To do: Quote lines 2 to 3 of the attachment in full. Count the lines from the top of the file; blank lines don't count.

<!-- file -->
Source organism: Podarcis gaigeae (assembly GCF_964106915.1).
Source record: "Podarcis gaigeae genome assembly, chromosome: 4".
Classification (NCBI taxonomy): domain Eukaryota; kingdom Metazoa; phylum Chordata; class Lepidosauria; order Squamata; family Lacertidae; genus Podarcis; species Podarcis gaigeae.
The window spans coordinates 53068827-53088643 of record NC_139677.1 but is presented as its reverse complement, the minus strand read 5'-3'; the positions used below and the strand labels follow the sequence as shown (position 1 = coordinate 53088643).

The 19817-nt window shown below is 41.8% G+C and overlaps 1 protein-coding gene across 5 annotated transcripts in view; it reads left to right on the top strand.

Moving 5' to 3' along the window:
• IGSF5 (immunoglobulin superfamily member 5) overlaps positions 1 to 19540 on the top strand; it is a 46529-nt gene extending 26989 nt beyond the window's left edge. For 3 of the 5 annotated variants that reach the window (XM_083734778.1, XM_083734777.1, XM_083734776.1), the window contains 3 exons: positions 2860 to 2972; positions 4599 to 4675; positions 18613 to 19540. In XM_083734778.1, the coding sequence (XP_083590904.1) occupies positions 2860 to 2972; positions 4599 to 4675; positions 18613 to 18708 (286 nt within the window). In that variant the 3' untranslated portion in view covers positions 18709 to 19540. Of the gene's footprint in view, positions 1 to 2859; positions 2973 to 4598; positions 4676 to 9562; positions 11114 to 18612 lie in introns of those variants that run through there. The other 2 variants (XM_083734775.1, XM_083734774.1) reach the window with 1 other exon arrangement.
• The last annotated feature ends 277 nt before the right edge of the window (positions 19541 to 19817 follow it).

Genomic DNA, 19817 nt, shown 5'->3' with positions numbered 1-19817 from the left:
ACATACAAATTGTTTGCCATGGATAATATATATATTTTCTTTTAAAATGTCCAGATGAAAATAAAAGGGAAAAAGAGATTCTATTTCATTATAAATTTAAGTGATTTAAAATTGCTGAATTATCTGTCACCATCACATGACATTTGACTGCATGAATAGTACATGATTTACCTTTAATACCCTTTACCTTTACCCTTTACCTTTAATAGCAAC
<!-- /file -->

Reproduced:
Source record: "Podarcis gaigeae genome assembly, chromosome: 4".
Classification (NCBI taxonomy): domain Eukaryota; kingdom Metazoa; phylum Chordata; class Lepidosauria; order Squamata; family Lacertidae; genus Podarcis; species Podarcis gaigeae.